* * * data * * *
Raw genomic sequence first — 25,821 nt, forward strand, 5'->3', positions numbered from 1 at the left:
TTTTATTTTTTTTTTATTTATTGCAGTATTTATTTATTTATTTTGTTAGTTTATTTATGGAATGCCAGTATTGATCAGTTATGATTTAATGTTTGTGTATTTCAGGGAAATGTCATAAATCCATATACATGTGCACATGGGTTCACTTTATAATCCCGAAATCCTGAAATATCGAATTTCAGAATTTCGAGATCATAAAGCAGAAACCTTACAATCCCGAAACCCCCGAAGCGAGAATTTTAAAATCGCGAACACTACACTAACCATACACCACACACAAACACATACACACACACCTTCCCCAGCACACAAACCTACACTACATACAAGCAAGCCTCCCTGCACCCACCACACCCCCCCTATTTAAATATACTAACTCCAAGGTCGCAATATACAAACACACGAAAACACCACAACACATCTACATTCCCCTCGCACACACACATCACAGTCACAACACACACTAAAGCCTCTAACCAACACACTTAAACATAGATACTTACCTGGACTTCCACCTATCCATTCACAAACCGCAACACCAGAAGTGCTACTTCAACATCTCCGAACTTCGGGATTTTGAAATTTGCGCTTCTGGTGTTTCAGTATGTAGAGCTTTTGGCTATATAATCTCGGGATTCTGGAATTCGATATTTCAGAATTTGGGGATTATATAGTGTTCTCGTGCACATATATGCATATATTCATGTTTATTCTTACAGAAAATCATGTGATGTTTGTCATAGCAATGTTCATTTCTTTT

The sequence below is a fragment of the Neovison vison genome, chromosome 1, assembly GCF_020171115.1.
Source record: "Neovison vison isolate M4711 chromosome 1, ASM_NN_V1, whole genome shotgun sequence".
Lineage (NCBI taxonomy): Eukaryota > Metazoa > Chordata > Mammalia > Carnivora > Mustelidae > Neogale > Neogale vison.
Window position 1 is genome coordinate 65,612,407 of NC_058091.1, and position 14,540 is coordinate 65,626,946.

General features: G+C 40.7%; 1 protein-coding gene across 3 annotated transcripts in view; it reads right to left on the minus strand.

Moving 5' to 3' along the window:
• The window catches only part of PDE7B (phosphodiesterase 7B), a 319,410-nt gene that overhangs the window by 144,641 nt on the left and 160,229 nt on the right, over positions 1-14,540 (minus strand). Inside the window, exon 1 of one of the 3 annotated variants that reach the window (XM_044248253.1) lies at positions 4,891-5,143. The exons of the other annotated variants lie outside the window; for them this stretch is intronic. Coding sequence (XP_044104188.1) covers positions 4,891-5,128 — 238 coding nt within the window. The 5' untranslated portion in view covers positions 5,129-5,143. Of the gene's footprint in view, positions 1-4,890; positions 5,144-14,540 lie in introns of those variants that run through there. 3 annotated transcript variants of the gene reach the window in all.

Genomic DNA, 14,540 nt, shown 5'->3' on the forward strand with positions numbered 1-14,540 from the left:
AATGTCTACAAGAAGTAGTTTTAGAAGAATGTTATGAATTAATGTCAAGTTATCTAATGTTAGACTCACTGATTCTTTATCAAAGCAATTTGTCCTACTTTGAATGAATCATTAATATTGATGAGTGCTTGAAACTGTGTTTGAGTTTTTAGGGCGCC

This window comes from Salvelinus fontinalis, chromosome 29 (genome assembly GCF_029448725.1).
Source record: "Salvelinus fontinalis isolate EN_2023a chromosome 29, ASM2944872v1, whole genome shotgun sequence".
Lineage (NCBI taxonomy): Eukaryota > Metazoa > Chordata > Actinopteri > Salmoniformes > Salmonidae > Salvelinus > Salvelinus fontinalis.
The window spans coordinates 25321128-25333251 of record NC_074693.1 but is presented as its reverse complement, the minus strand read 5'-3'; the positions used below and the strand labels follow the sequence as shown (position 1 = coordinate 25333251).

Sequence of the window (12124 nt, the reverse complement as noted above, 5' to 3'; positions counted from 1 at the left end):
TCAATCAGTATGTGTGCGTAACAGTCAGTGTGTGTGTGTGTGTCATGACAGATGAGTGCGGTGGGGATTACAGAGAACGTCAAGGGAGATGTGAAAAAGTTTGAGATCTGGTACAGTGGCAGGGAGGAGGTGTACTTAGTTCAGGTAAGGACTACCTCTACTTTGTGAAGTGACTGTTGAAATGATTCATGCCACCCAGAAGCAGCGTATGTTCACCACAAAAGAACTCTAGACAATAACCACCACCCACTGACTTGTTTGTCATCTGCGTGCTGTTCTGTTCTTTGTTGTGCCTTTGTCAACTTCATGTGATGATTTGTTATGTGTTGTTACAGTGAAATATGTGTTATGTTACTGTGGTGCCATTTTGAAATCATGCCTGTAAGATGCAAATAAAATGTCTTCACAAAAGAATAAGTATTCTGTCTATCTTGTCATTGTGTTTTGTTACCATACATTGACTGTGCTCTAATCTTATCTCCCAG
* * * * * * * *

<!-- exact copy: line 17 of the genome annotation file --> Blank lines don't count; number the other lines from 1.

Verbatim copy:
TCAATCAGTATGTGTGCGTAACAGTCAGTGTGTGTGTGTGTGTCATGACAGATGAGTGCGGTGGGGATTACAGAGAACGTCAAGGGAGATGTGAAAAAGTTTGAGATCTGGTACAGTGGCAGGGAGGAGGTGTACTTAGTTCAGGTAAGGACTACCTCTACTTTGTGAAGTGACTGTTGAAATGATTCATGCCACCCAGAAGCAGCGTATGTTCACCACAAAAGAACTCTAGACAATAACCACCACCCACTGACTTGTTTGTCATCTGCGTGCTGTTCTGTTCTTTGTTGTGCCTTTGTCAACTTCATGTGATGATTTGTTATGTGTTGTTACAGTGAAATATGTGTTATGTTACTGTGGTGCCATTTTGAAATCATGCCTGTAAGATGCAAATAAAATGTCTTCACAAAAGAATAAGTATTCTGTCTATCTTGTCATTGTGTTTTGTTACCATACATTGACTGTGCTCTAATCTTATCTCCCAG